He likened himself to a “Stylite of the suburbs” – a reference to early Christian ascetics who sat on top of pillars of stone outside towns in Byzantium Syria, meditating, praying and preaching to anybody from the town who would stop and listen. It occurred to him that perhaps the discomfort and concern that people felt about the dangers of modern life, the evils and injustices that they read about in Nazi Germany, Communist Russia and the fascist bombing of Guernica might actually be coming from or fuelled by the deadness and helplessness of their own suburban existences.

It was then that he had another disturbing revelation “There was not one single tree on the whole estate”

In a sad defiant gesture he climbed down the ladder and set off to the nearest nursery to find a Gum Tree to plant in his yard and re-claim a little of what must have been there before the bulldozers had flattened the ground to prepare for the building of The Beverly Park Gardens Estate.  He planted the tree, but by doing so, and as a result of his rooftop revelation, a seed was also planted in him, and that was the idea that he needed to walk away from his safe bourgeois existence and risk everything to be the artist that he always wanted to be. That life took him and his writer wife Charmain Clift to the island Hydra in Greece. It would bring him poverty, illness, criticism and addiction, as well as good times and stimulating discussions in the company (in Johnston’s real life) of poets, artists, actors, musicians and writers; some famous like Peter Finch, Leonard Cohen and Sidney Nolan, who came to Hydra for similar reasons- to work and create among other artists. It would also bring him critical acclaim, prizes, fame and finally some money for writing My Brother Jack, the sequel –Clean Straw for Nothing and the unfinished third part of the trilogy A Cartload of Clay. He returned to a hero’s welcome in Australia in 1964 and died in 1970 at the age of 58 of the Tuberculosis that he had lived with for 20 years.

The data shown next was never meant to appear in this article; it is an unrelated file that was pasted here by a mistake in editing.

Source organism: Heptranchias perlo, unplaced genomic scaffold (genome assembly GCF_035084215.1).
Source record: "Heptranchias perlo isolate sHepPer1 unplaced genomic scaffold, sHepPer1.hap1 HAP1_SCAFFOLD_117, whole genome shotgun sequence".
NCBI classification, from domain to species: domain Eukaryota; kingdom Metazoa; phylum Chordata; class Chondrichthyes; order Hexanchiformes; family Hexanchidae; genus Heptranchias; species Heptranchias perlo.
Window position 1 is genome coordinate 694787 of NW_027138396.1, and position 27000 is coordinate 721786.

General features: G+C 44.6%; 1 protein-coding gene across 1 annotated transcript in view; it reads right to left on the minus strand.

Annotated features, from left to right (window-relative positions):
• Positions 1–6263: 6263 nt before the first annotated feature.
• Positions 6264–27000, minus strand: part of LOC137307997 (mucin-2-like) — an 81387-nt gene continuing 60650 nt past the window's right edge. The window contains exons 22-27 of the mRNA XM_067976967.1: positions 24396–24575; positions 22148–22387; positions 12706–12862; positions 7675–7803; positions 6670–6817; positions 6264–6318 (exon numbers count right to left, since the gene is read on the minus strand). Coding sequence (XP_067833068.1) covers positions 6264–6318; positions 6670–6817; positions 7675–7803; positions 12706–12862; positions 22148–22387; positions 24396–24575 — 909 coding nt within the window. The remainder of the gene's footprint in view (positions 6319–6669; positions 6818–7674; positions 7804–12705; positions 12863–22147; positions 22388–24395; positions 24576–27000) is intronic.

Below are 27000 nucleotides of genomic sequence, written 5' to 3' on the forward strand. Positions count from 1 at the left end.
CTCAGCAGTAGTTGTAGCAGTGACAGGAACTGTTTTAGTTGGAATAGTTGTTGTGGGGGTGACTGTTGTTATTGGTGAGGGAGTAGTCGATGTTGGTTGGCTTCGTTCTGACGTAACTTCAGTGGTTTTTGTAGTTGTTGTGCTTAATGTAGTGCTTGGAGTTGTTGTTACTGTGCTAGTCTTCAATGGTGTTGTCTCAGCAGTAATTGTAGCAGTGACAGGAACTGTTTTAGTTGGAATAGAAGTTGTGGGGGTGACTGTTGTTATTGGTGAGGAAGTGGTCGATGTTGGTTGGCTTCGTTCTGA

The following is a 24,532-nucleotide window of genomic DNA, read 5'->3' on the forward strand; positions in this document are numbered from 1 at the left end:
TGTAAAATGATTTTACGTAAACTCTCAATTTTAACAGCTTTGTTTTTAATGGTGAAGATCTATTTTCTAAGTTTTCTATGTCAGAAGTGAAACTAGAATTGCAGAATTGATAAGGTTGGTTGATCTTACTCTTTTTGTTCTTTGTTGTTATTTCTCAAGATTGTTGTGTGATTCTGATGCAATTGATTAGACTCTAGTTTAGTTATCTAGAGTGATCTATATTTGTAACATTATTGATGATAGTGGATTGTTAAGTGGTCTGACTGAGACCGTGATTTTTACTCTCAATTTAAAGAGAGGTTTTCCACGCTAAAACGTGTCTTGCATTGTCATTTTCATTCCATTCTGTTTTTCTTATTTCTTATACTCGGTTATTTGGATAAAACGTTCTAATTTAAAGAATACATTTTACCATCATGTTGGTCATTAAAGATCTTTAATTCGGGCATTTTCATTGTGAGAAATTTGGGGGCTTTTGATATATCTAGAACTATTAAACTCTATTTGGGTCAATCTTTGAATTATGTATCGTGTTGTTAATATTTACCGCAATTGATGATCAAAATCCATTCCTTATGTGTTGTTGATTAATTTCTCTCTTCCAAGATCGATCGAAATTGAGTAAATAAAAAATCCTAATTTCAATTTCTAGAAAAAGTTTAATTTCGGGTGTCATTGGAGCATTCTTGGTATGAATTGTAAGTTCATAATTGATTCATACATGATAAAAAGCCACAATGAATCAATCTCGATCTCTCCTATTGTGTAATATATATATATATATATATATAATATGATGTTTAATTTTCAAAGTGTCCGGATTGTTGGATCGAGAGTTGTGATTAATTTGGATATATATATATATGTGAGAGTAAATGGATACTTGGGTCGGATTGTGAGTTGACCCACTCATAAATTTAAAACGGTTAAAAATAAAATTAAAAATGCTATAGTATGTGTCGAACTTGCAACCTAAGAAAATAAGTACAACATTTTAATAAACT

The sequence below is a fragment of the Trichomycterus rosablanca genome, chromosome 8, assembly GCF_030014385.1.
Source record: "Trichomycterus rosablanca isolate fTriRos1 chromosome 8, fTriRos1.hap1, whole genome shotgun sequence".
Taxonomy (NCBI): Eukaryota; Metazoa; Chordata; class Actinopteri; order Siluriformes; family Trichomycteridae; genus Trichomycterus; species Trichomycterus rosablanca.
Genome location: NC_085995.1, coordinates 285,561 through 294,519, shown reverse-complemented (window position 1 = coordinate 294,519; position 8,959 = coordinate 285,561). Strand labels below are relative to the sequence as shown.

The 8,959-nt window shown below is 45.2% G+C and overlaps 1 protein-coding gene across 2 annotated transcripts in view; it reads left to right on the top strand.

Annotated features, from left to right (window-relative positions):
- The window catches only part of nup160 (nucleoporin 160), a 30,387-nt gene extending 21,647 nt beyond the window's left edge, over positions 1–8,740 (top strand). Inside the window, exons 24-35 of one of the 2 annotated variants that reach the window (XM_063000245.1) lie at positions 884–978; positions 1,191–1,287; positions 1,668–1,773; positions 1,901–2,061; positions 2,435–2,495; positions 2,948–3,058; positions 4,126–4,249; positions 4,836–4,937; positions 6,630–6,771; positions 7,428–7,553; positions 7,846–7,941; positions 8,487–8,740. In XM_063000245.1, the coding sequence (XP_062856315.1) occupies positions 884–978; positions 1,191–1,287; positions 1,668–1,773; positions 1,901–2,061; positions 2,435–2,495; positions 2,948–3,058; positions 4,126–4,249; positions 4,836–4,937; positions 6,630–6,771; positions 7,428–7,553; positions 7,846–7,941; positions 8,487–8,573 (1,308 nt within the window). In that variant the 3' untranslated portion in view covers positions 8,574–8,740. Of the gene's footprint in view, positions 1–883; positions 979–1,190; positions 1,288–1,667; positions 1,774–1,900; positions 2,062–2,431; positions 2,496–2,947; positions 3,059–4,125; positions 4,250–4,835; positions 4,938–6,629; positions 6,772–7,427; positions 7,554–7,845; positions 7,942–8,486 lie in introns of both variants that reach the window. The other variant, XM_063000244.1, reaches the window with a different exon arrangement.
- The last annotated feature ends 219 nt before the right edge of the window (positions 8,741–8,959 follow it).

I gave the picture an unmissable single point perspective to suggest infinity and enormous space. I wanted to imply that there was so much more than the Beverly Park Gardens Estate, that the world was bigger and had infinite possibilities when he could finally see clear of the suburban architecture and manicured gardens. I also deliberately divided the canvas in two. The top half is a sky, but its also a pure flat abstraction. The bottom half is pinned down by the perspective that dominated Western painting from the time of Piero Della Francesca’s Renaissance. The whole painting is proportioned by the Golden Ratio of 1 : 1.618 that was favoured by the ancient architects of Athens and Rome.  Johnston grew up at a time when Modernism posed a serious threat to the tropes of academic painting in Melbourne in the 1930’s. He witnessed it through his young painter friends like Sam Atyeo and Colin Colohan when he took nighttime painting and drawing classes with them in the late 1920’s. He had a foot in both worlds. I think of the painting as being poised between it’s Classical structure and it’s Romantic themes of escape and freedom.